Taking in a repair

First Contact

When you take a bike in for repair, you are setting up a CONTRACT between yourself and the customer and it is therefore essential that your terms and conditions are clearly expressed as part of that contract. Long experience shows that most repairs are collected and paid for with no problem, but as always the problems take time and effort to resolve. The retailer increases the problems if no clear contract is made, easily remedied by using a good job card which contains all the necessary elements.

Job Cards

There should be a set routine when staff take in a repair which should include all the following elements:

1. Customer details including address, daytime and evening telephone

2. Clear identification of make, model, frame number or part for repair

3. Full instructions for the repair to be made

4. Indication of likely cost. Remember that an estimate can be adjusted on completion, but a quotation is a fixed price and cannot be altered.

5. Collection date

6. Further work to be done - establish whether additional contact must be made to authorise any additional work which becomes apparent during the repair. You cannot charge for additional work carried out unless the customer has agreed in advance.

7. Recommended work. If the customer refuses to allow additional work to be carried out, it is important to indicate any further faults that you have found on the invoice. This should help to prevent later accusations that you have damaged the machine whilst in the workshop. It will also offers limited protection from the possibility of future litigation following an accident on the grounds that you knew of a potentially dangerous fault and failed to point it out to the customer.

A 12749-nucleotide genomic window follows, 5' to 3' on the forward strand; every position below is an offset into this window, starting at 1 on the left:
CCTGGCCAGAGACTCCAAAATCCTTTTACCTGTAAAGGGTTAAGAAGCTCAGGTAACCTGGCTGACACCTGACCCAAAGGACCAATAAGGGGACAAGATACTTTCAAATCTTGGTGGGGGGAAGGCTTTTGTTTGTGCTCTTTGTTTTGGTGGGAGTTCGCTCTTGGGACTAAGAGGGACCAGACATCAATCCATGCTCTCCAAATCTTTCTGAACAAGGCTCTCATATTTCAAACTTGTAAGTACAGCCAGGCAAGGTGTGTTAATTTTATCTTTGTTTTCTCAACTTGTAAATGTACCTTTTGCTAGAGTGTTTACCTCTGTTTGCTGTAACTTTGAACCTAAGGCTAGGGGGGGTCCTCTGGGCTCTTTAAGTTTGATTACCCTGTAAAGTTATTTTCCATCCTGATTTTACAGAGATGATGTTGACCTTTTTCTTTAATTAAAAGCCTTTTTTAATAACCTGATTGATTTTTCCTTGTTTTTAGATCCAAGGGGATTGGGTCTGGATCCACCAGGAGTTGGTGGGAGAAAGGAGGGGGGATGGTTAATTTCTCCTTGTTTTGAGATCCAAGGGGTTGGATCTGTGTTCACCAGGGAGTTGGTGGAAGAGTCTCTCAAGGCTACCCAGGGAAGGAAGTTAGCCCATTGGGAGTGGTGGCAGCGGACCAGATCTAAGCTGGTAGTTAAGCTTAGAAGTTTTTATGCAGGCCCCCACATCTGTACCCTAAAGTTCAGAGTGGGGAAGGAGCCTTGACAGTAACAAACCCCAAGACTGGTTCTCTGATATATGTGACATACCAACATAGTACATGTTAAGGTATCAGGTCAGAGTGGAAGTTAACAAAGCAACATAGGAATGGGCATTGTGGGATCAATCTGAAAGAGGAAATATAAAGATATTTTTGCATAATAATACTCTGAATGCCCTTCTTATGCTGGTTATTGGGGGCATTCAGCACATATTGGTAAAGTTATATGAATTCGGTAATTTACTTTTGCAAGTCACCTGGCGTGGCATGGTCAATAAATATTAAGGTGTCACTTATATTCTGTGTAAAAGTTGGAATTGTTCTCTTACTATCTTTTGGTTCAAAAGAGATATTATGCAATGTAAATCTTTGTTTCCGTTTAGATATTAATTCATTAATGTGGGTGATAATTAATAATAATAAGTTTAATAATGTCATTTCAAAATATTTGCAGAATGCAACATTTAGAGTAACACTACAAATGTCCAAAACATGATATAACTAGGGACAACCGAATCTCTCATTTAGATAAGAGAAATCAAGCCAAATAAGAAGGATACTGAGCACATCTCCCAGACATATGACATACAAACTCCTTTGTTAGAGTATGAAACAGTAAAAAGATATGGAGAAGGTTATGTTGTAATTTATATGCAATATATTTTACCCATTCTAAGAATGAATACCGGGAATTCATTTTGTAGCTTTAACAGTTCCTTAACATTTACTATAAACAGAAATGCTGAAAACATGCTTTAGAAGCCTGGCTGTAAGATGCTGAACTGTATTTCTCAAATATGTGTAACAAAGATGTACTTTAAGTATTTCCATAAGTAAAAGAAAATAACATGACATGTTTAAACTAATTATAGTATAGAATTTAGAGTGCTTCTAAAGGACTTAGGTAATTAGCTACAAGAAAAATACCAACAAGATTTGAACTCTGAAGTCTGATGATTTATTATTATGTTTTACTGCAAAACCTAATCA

8. Method of payment. Should be agreed in advance and full payment received before the repair is released.

9. Draw the customer's attention to any relevant notices and terms and conditions on the job card, such as storage charges.

10. Ask the customer to sign the job card as accepting the terms and conditions.

11. When the repair is collected, draw the customers attention specifically to any further work recommended - see (7) above.

Storage Charges

If you intend to impose storage charges, this must be made known to the customer in advance. See Disposal of Uncollected Repairs.


Again, a contract is entered into when you agree to provide an estimate for repair. You must state if there is going to be a charge for the estimate and whether or not this charge will be refunded if the repair is carried out by you. Collection and/or delivery charges should also be separately listed.

Clearly indicate, especially with accident repairs that are not covered by fully comprehensive insurance, that if there is any delay in the work being authorised, you will impose storage charges after a specified time.

These terms and conditions must be made known before the contract is finalised, and the insurance company must also be made aware. When dealing with third party claims, establish that the customer in the first instance is made responsible for authorising the work and paying the full amount.